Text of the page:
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Scientific News

FARA funds research progress

In this section, you will find the most recent FA research publications, many of which are funded by FARA, as well as information on upcoming conferences and symposiums. You can search for articles by date using the archive box in the right hand column. To locate FARA Funded or Supported Research, click the hyperlink in the right hand column. You may also search for specific content using key words or phrases in the search button at the top right of your screen. Please be sure to visit other key research sections of our website for information on FARA’s Grant Program and the Treatment Pipeline.


Distribution of Particles in Human Stem Cell-Derived 3D Neuronal Cell Models: Effect of Particle Size, Charge, and Density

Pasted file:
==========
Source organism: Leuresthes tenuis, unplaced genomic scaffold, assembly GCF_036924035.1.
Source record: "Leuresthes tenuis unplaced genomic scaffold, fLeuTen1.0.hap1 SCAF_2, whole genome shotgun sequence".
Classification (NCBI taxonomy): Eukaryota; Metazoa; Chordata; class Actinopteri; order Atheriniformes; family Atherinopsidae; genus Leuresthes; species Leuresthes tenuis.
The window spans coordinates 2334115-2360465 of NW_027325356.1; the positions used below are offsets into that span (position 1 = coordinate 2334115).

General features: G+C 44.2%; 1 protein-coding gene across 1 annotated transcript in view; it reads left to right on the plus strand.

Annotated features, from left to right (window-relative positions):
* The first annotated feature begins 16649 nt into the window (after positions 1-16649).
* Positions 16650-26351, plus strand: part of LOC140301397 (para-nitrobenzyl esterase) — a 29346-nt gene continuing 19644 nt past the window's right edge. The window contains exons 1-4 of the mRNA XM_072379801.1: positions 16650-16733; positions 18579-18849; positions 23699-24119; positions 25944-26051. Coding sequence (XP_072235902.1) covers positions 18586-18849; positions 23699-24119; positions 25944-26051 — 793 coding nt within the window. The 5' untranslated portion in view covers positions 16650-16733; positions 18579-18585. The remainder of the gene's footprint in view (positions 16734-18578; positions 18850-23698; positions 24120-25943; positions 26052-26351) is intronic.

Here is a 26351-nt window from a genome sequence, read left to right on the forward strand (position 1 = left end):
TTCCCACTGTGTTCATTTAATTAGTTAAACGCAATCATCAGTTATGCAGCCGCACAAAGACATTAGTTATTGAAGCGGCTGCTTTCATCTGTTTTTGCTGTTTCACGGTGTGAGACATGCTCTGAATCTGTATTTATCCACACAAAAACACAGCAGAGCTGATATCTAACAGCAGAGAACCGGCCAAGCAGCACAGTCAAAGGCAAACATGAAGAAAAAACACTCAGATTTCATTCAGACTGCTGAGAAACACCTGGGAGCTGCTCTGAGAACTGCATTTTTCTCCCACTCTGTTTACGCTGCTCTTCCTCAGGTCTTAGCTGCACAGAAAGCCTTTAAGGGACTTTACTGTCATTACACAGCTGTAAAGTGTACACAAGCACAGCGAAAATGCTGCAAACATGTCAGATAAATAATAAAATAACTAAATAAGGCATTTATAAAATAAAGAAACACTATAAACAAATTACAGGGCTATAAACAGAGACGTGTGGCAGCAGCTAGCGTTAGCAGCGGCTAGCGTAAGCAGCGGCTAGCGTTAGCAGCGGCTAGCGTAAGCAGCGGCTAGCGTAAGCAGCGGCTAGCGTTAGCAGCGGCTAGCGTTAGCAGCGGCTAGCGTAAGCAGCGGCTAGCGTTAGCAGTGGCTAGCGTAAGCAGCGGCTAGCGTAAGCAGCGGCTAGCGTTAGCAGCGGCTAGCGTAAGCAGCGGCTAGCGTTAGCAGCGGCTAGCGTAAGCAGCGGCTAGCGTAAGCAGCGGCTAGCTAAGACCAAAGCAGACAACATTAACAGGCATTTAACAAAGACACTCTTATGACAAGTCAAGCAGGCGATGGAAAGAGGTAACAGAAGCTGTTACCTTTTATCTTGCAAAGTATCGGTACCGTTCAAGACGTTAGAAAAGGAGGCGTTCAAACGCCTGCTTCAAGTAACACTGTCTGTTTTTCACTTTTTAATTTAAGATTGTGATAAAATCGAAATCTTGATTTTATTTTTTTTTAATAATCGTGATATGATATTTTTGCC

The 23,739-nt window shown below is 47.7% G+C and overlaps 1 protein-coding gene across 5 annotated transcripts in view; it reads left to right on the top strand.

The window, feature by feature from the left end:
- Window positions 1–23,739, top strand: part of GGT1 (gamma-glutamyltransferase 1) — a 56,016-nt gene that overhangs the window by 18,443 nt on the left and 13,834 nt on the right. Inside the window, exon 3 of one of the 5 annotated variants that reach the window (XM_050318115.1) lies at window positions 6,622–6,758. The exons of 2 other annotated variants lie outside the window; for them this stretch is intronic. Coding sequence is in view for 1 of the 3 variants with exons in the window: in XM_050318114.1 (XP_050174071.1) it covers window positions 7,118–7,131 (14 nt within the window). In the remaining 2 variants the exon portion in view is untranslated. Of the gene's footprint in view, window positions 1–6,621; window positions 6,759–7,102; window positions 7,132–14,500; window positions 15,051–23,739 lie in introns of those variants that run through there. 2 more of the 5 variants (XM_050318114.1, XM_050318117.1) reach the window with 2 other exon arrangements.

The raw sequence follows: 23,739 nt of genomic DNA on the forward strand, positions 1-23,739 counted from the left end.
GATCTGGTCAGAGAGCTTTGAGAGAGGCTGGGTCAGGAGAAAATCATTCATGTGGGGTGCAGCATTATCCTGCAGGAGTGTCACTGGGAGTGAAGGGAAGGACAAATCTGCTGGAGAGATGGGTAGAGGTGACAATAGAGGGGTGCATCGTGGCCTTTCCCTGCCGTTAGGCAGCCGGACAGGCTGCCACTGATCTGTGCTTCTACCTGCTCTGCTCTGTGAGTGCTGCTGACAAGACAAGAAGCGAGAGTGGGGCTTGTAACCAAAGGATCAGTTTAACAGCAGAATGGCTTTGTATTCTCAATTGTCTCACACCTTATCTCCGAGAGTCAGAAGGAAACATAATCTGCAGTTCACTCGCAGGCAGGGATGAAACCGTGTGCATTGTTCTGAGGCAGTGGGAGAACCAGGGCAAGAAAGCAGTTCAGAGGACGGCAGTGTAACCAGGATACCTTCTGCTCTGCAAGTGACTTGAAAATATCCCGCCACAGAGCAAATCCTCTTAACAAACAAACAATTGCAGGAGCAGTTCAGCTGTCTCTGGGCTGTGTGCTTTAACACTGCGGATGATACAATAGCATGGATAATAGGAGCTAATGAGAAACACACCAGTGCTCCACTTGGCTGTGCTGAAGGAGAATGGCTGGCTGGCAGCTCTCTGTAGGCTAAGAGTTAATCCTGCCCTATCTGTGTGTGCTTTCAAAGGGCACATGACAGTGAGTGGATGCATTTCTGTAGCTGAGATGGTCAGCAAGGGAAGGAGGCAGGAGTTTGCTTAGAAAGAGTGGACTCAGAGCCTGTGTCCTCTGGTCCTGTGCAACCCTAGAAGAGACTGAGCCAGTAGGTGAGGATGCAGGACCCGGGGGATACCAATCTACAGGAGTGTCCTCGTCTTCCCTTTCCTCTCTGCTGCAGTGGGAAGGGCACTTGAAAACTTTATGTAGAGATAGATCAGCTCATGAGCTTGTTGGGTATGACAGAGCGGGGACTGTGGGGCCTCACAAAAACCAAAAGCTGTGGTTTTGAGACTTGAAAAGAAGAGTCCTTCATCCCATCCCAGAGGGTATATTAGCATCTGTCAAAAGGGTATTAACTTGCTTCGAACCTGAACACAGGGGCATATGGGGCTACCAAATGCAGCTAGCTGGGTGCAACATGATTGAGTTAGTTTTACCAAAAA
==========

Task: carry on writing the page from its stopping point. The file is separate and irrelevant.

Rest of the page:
Neurodegenerative diseases are generally characterized by a progressive loss of neuronal subpopulations, with no available cure to date. One of the main reasons for the limited clinical outcomes of new drug formulations is the lack of appropriate in vitro human cell models for research and validation. Stem cell technologies provide an opportunity to address this challenge by using patient-derived cells as a platform to test various drug formulations, including particle-based drug carriers. The therapeutic efficacy of drug delivery systems relies on efficient cellular uptake of the carrier and can be dependent on its size, shape, and surface chemistry. Although considerable efforts have been made to understand the effects of the physiochemical properties of particles on two-dimensional cell culture models, little is known of their effect in three-dimensional (3D) cell models of neurodegenerative diseases. Herein, the authors investigated the role of particle size (235-1000 nm), charge (cationic and anionic), and density (1.05 and 1.8 g cm-3) on the interactions of particles with human embryonic stem cell-derived 3D cell cultures of sensory neurons, called sensory neurospheres (sNSP). Templated layer-by-layer particles, with silica or polystyrene cores, and self-assembled glycogen/DNA polyplexes were used. Particles with sizes <280 nm effectively penetrated sNSP. Additionally, effective plasmid DNA delivery was observed up to 6 days post-transfection with glycogen/DNA polyplexes. The findings provide guidance in nanoparticle design for therapies aimed at neurodegenerative diseases, in particular Friedreich's ataxia, whereby sensory neurons are predominantly affected. They also demonstrate the application of 3D models of human sensory neurons in preclinical drug development.